Germane Barnes's research and design practice investigates the connection between architecture and identity, examining architecture’s social and political agency through historical research and design speculation. Learning from historical data and perspectives from within architecture as well as cultural and ethnic studies, he examines how the built environment influences the social and cultural experience.
Born in Chicago, IL Germane Barnes received a Bachelor's of Science in Architecture from the University of Illinois at Urbana-Champaign and a Master of Architecture from Woodbury University, where he was awarded the Thesis Prize for his project Symbiotic Territories: Architectural Investigations of Race, Identity, and Community. He believes strongly in design as a process, and approaches each condition imposed on a project as an opportunity rather than a constraint. Architecture presents opportunities for transformation – materially, conceptually and sociologically.
Currently Barnes is the designer in residence for the Opa Locka Community Development Corporation and a Senior Lecturer in the School of Architecture at the University of Miami. He has previously taught graduate seminars, and workshops at Woodbury University. His design and research contributions have been published and exhibited in several international publications and institutions. Most notably, The Graham Foundation for Advanced Studies in the Fine Arts, The Swiss Institute, DesignMIAMI/ and Curbed.com, where he was named a member of the 2015 Class of Young Guns, under-the-radar professionals who are busy challenging the status quo in the design industry.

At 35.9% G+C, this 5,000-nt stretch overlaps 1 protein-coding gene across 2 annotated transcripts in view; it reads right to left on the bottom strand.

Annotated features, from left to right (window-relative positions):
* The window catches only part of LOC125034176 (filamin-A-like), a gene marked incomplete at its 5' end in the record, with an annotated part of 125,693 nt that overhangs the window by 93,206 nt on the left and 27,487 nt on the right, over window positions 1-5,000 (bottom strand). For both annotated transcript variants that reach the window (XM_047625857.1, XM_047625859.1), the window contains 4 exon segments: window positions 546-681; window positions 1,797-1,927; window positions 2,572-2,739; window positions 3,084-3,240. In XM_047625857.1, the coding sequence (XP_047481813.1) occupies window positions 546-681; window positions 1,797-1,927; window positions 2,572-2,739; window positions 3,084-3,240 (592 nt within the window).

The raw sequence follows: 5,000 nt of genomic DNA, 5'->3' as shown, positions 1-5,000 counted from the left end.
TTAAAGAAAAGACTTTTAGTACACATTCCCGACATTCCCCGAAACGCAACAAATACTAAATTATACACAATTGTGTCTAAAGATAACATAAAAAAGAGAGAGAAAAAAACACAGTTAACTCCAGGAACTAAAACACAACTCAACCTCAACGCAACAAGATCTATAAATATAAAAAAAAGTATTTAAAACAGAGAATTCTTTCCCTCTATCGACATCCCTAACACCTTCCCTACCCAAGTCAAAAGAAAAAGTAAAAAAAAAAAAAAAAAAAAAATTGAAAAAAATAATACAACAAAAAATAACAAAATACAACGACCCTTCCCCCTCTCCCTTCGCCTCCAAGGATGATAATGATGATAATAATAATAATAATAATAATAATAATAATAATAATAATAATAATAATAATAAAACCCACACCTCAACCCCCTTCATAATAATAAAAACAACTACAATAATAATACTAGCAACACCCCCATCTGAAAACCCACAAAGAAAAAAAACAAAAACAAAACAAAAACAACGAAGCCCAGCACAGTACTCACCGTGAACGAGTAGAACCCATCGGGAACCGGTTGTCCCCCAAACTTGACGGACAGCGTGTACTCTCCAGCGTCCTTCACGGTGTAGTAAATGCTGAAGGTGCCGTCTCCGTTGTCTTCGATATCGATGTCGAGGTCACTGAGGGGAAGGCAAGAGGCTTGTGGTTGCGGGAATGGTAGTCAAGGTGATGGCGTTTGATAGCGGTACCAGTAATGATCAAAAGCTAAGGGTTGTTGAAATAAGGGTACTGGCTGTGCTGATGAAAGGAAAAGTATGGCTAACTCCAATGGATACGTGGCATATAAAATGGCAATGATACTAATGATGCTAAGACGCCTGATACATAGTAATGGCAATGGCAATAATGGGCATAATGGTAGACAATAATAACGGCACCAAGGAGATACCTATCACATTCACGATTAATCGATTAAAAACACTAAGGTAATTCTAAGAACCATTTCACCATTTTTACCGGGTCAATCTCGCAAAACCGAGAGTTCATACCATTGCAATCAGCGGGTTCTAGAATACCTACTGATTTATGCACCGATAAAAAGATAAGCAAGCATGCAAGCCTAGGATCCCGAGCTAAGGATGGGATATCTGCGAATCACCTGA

Barnes is presented as part of the David R. Ravin School of Architecture 2023-24 Lecture Series, New South meets Global South.
In 1886, Atlanta Constitution editor Henry W. Grady delivered a speech to the New England Society in New York City entitled The New South, boasting of the vibrant economy of urban industrial growth in the post-Civil War South that was replacing the antebellum world of slavery-based rural agriculture. Cities like Charlotte continue to use this phrase to connect their identities with growth and financial prosperity and encourage investment. What was barely implied by Grady and is only just being acknowledged is the structural racism and exclusion inherent in this prosperity. Not only in the American South but throughout the so- called First World, we live in a new colonialism that continues to marginalize people of color and perpetuate inequitable access to resources.
Similarly, the Global South refers broadly to the regions of Latin America, Asia, Africa, and Oceania that generally lie south of the Equator and were exploited by European colonization. These regions continue to be treated as opportunities for investment and wealth production, decimating economies and ecologies while continuing repression of local cultures. The economic, political, and cultural marginalization of the peoples and landscapes of the Global South mirrors that of the New South, demonstrating how colonialism and the violent pursuit of wealth continue today.
The School of Architecture's Lecture Series for 2023-24 will highlight research and design practices working to reveal the colonial injustices of the New South and the Global South as well as to celebrate their marginalized peoples and practices. Presenters are working to overcome social injustice by investigating topics such as territory, housing, immigration, race, social inequity, and civil rights. Their works provide insight into overcoming injustices while producing innovative solutions to issues including climate adaptation, sustainability, resilience, integration, and identity at scales ranging from regional territories to building materials.